"Cold Steel Rain" is a gripping thriller that is probably best read on a vacation, or any other period where large blocks of time can be dedicated to finishing the novel within a few days. This novel has so many characters, plots and sub-plots, that if, like me, you occasionally have to put the book down for a few days to deal with real life, by the time you pick it up again it is easy to have forgotten many plot details and characters.
The novel provides an excellent depiction of political corruption in Louisiana, where it appears almost everyone, from the Speaker of the House to local cops, are on the take. One of my favorite political scams as described in the book, involves Jimmy Boudrieux, the Speaker of the Louisiana House of Representatives calling for mandatory gun-safety classes as a requirement of handgun ownership. Seems like a concerned politician worried about the safety of his constituency, right? Turns out one of Boudrieux's political cronies is adding gun training classes as an additional profit center to his gun stores (stores Boudrieux is an investor in).
The primary plot of the novel centers around Danny Chaisson, a former idealistic attorney with the D.A.'s office, who was been reduced to little more than a courier of payoff money for Jimmy Boudrieux. When Danny appears to have lost his usefulness to the Speaker after being a witness to an extremely brutal restaurant murder, it looks like Boudreiuex and his associates may be ready to put Danny out to pasture.
One of the things that Abel does especially well in "Cold Steel Rain" is seamlessly slip in detailed biographies of most major characters in the novel, without letting this information interfere with the flow of the plot. If I had a major criticism of the novel, it would be that I simply thought it was maybe 100 pages or so too long. Whereas the first 2/3rds of the story threw off my regular sleep schedule because I couldn't bear to put the book down no matter how late it got, the final third or so was somewhat of a chore to labor through. A good editing would have improved this novel greatly.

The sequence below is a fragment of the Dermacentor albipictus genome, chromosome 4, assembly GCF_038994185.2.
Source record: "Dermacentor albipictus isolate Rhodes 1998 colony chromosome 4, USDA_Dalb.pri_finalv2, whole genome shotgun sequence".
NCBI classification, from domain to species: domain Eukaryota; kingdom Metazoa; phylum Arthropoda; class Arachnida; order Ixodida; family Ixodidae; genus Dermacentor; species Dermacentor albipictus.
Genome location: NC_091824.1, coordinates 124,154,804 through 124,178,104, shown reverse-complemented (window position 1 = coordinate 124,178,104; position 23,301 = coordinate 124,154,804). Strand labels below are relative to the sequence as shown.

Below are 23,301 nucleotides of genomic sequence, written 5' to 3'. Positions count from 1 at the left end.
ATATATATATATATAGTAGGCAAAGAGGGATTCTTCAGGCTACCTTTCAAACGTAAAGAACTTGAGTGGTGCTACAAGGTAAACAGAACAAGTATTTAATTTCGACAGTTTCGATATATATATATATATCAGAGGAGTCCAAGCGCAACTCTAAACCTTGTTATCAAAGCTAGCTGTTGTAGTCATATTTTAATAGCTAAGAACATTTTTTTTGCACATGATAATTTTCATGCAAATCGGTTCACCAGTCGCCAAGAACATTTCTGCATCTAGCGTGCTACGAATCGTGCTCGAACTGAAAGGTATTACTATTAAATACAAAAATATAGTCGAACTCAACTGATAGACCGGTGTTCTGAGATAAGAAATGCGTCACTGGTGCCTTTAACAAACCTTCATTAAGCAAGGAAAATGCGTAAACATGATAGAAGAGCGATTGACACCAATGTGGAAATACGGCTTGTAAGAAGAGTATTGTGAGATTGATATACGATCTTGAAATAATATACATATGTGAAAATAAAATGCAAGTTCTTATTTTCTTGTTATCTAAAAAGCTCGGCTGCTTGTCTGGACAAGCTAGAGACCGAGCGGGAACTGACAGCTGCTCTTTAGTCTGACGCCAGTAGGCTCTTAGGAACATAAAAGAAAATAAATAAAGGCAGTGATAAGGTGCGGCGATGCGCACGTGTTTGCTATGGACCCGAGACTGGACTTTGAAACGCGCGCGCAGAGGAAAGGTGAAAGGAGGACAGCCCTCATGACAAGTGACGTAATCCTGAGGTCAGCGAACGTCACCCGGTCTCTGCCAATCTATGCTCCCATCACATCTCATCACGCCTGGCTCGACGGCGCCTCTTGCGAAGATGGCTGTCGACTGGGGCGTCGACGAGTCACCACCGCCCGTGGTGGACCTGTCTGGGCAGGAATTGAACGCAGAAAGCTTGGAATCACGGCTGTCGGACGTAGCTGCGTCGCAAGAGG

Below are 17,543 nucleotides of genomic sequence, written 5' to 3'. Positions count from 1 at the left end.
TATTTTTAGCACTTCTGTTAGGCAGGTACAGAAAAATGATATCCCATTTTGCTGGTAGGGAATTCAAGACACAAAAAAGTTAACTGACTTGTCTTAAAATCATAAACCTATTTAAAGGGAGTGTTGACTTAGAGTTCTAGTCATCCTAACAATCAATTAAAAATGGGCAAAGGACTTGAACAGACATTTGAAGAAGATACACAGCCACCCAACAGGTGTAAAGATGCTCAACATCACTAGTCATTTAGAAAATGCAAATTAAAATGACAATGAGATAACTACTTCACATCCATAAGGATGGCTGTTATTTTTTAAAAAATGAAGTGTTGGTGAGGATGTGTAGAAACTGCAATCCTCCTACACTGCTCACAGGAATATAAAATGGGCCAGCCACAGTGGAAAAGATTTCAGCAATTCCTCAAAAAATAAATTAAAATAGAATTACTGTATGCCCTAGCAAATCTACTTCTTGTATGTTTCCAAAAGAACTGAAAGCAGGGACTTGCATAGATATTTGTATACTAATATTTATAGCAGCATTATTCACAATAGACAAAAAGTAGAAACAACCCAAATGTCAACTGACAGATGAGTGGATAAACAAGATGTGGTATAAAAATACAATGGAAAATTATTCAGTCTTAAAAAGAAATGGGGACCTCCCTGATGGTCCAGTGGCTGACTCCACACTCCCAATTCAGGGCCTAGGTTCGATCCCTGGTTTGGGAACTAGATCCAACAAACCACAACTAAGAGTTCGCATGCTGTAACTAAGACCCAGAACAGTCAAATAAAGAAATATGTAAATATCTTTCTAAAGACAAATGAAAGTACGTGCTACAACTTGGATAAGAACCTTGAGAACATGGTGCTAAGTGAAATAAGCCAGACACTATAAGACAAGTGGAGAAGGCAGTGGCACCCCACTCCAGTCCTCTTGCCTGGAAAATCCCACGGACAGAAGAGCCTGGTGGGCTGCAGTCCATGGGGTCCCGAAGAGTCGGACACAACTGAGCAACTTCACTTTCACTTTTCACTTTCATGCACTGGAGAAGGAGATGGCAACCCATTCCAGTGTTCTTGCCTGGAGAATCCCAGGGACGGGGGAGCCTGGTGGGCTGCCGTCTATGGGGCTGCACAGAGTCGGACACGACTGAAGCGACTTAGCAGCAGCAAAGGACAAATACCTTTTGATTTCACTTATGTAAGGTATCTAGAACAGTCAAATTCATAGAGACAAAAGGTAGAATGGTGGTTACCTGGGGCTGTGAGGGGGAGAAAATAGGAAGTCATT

Another small, probably petty, complaint I had with the book was the authors overuse of italics. After awhile, italics were used so often that it almost seemed like an insult to the intelligence of the reader, as if the author didn't think his readers would otherwise understand what points or concepts were important to grasp. Also, when writing the internal dialogue of the novels black characters, the author, who isn't, chose to do so in slang, which I found to be somewhat annoying, and hardly believable. Similarly, I had to cringe when the author, a male, tried to write in the internal voice of the young, female ATF agent as she started to find herself sexually attracted to Danny Chaisson. Note to the author: Simply ending every sentence with "girl" does not make a character sound authentically feminine. Luckily, this is a pretty minor portion of the book.
The author appears to want this novel to work not only as a thriller, but also as a sort of social novel about the struggle of the black underclass. There's a subplot about a renegade community activist who tries to keep the young black men in his community from going down the path of gangs and guns. The author illustrates how cheap, illegal guns sold by white dealers can infiltrate a black neighborhood, while at the same time not taking away the personal responsibility of those who keep these dealers in business by buying and using their product. While occasionally a bit preachy in this area, it was definitely an eye opener.